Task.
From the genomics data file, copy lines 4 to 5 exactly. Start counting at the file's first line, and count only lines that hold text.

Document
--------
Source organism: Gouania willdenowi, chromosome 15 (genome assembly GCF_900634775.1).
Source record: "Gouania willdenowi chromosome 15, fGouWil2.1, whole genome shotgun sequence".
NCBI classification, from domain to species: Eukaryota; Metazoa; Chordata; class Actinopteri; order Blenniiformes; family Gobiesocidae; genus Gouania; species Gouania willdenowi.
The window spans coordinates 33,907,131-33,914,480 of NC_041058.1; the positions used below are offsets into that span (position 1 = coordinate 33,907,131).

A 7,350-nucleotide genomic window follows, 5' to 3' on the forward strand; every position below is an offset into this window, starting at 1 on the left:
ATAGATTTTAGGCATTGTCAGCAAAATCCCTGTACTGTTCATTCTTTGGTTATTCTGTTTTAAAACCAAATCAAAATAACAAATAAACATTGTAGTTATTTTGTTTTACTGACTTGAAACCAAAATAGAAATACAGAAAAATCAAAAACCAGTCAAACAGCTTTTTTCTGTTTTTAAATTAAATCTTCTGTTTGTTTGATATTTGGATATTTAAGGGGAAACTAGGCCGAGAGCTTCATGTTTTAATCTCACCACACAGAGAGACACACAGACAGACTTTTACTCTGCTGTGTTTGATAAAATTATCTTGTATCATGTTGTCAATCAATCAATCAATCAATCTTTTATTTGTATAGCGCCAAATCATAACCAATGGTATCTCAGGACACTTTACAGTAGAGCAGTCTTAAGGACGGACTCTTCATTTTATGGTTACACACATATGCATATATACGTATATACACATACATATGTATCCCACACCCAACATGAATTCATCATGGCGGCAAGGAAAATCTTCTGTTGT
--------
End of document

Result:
The window spans coordinates 33,907,131-33,914,480 of NC_041058.1; the positions used below are offsets into that span (position 1 = coordinate 33,907,131).

A 7,350-nucleotide genomic window follows, 5' to 3' on the forward strand; every position below is an offset into this window, starting at 1 on the left: